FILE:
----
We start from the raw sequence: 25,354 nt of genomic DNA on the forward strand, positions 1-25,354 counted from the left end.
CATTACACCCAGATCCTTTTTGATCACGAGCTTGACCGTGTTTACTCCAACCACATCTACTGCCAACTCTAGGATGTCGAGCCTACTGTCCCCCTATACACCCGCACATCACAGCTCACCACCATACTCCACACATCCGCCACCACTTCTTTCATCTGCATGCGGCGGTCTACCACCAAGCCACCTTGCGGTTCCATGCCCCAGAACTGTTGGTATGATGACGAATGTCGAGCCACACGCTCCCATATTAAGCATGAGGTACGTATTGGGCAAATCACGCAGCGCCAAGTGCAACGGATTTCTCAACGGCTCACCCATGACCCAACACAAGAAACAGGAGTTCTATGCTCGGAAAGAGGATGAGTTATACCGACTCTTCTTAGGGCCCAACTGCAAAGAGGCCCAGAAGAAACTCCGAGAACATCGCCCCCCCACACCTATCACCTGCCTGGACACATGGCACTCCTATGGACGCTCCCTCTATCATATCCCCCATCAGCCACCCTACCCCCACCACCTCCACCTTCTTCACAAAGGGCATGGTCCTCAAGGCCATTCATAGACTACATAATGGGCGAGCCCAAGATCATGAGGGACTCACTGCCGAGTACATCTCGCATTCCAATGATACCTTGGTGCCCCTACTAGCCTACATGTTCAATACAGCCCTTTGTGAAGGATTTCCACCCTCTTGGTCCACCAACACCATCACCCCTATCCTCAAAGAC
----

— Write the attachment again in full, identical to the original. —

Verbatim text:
We start from the raw sequence: 25,354 nt of genomic DNA on the forward strand, positions 1-25,354 counted from the left end.
CATTACACCCAGATCCTTTTTGATCACGAGCTTGACCGTGTTTACTCCAACCACATCTACTGCCAACTCTAGGATGTCGAGCCTACTGTCCCCCTATACACCCGCACATCACAGCTCACCACCATACTCCACACATCCGCCACCACTTCTTTCATCTGCATGCGGCGGTCTACCACCAAGCCACCTTGCGGTTCCATGCCCCAGAACTGTTGGTATGATGACGAATGTCGAGCCACACGCTCCCATATTAAGCATGAGGTACGTATTGGGCAAATCACGCAGCGCCAAGTGCAACGGATTTCTCAACGGCTCACCCATGACCCAACACAAGAAACAGGAGTTCTATGCTCGGAAAGAGGATGAGTTATACCGACTCTTCTTAGGGCCCAACTGCAAAGAGGCCCAGAAGAAACTCCGAGAACATCGCCCCCCCACACCTATCACCTGCCTGGACACATGGCACTCCTATGGACGCTCCCTCTATCATATCCCCCATCAGCCACCCTACCCCCACCACCTCCACCTTCTTCACAAAGGGCATGGTCCTCAAGGCCATTCATAGACTACATAATGGGCGAGCCCAAGATCATGAGGGACTCACTGCCGAGTACATCTCGCATTCCAATGATACCTTGGTGCCCCTACTAGCCTACATGTTCAATACAGCCCTTTGTGAAGGATTTCCACCCTCTTGGTCCACCAACACCATCACCCCTATCCTCAAAGAC